Every now and again a truly important movie comes along. The story of sexual harassment at Fox News is far more shocking than the relatively minor splash it made on the UK news would lead us to believe. Hollywood has been relatively silent and reluctant on this topic, something that’s proven to be endemic in its own ranks, as well as those of many high profile TV corporations like Fox (and indeed universally). But here we have a mainstream Lionsgate film, starring three big hitters in the acting community, knocking it out of the park. Bombshell isn’t just good because of its message. It’s well written, well-acted, directed and shot with docu-style realism.

Nicole Kidman plays Gretchen Carlson, the veteran trailblazing anchor who sued Roger Ailes, SEO of Fox News, for sexual harassment in 2016. The legal action was a huge risk and career suicide but led the way for over 20 women to follow suit. Charlize Theron co-produced Bombshell and plays Megyn Kelly, the influential anchor who eventually adds her voice to Carlson’s. She presents an uncanny resemblance to Kelly – a well-known figure across the pond – nailing her manner and voice in a powerful, perfect and rounded portrayal. Margot Robbie takes the role of the young, innocent and ambitious Kayla Pospisil, and it’s through her eyes we experience the graphic horror of Ailes’ power-play.

Much of the beauty of Bombshell is its willingness to fearlessly present the full, complex and honest picture. In an especially searing scene, Pospisil fiercely criticises Kelly, presenting the case that had she – as a powerful TV figure – put ambition aside and spoken up much sooner, other women like Pospisil may have been saved from the harassment.  But we see and hear Kelly’s side of the story too, along with those who lose their livelihoods by complaining and those who stay and succeed but suffer. The script does an excellent job of explaining how and why years of harassment and silence can endure in environments such as these.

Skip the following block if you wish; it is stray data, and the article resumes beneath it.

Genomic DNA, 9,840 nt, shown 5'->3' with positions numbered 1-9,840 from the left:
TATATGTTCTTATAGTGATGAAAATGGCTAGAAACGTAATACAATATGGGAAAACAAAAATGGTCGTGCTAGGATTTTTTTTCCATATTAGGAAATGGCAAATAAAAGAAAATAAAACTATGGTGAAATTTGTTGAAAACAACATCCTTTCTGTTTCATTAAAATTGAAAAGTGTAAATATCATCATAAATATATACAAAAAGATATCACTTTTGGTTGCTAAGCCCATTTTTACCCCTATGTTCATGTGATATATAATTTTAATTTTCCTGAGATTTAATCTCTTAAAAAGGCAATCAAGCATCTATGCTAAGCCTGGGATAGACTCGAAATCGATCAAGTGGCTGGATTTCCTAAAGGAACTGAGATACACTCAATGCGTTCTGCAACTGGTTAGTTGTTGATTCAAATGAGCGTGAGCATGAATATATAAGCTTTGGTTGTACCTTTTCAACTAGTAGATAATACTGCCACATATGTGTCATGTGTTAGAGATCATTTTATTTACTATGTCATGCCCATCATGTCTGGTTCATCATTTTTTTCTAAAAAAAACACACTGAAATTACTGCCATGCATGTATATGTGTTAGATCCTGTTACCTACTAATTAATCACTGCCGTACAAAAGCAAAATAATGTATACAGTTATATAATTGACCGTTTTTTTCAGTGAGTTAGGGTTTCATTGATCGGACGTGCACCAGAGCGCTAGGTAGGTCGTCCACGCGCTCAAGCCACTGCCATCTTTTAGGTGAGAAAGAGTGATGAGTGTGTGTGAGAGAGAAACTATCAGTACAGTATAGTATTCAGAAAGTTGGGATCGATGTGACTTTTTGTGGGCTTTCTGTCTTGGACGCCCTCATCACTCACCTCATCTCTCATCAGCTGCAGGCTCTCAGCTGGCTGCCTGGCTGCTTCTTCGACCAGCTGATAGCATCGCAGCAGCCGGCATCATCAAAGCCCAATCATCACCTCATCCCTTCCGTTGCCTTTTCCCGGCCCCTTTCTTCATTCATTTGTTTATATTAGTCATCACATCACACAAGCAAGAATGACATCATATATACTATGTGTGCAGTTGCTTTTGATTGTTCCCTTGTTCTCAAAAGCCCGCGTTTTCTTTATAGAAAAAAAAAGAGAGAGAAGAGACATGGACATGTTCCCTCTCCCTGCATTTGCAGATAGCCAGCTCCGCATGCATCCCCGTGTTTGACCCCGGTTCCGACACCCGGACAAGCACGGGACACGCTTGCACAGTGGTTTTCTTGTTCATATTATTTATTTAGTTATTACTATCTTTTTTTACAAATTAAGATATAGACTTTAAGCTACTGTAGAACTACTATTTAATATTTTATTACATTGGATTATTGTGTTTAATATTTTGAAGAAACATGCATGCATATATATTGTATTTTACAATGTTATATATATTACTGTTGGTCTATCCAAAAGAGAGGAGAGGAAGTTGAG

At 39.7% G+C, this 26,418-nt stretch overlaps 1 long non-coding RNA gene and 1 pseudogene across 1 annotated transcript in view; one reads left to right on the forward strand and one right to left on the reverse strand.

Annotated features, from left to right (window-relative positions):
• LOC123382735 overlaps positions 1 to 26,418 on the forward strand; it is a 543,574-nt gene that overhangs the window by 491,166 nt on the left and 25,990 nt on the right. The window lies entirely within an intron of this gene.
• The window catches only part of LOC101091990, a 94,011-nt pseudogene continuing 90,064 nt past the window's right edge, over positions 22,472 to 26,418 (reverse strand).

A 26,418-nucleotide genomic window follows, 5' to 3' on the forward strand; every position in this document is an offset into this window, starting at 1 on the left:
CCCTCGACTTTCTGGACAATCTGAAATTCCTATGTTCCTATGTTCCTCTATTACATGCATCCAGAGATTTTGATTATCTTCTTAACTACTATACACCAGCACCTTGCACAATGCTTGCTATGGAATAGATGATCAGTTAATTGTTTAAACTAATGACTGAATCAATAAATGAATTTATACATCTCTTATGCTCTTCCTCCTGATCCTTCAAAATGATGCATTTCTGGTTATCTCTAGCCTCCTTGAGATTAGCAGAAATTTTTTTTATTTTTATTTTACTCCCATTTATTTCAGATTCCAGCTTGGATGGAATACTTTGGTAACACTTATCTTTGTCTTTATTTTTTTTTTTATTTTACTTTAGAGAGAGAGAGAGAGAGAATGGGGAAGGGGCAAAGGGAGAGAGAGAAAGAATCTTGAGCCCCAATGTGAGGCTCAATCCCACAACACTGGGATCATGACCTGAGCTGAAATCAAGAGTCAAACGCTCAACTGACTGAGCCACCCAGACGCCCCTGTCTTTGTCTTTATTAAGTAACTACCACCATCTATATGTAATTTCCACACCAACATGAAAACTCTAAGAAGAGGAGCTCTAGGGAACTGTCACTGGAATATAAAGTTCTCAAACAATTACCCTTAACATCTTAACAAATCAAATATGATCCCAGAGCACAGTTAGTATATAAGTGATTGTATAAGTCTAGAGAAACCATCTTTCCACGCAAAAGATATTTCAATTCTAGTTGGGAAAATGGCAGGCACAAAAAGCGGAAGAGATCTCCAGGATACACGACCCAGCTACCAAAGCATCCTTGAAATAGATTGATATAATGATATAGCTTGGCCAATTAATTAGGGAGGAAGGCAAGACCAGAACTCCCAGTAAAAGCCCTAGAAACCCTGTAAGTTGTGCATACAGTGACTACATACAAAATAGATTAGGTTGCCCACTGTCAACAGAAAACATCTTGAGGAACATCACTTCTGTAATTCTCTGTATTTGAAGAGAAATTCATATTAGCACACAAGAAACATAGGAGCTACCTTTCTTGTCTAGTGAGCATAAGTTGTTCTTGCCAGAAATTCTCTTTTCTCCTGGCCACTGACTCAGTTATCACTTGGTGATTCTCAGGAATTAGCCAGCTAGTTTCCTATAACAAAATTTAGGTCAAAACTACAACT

Bombshell induces many tears, but it’s also witty and peppered with laughs (not an easy task for writers and directors when working with this subject matter). Wobbly shots bring realism, while long single takes help us feel involved with the characters. Everything about its crafting is on point and well-designed, not least its stunning ending. As it draws to beautifully pitched climax, feelings of frustration and anger linger. Yet moreover, there’s a resounding sense of hope, of change and fierce empowerment. Bombshell deserves to be recognised with an Oscar or two. But as it likely won’t sit well with much of the Hollywood and US media establishment, there’s every chance it’ll be overlooked.

@Filmhouse, Edinburgh until Thu 6 Feb 2020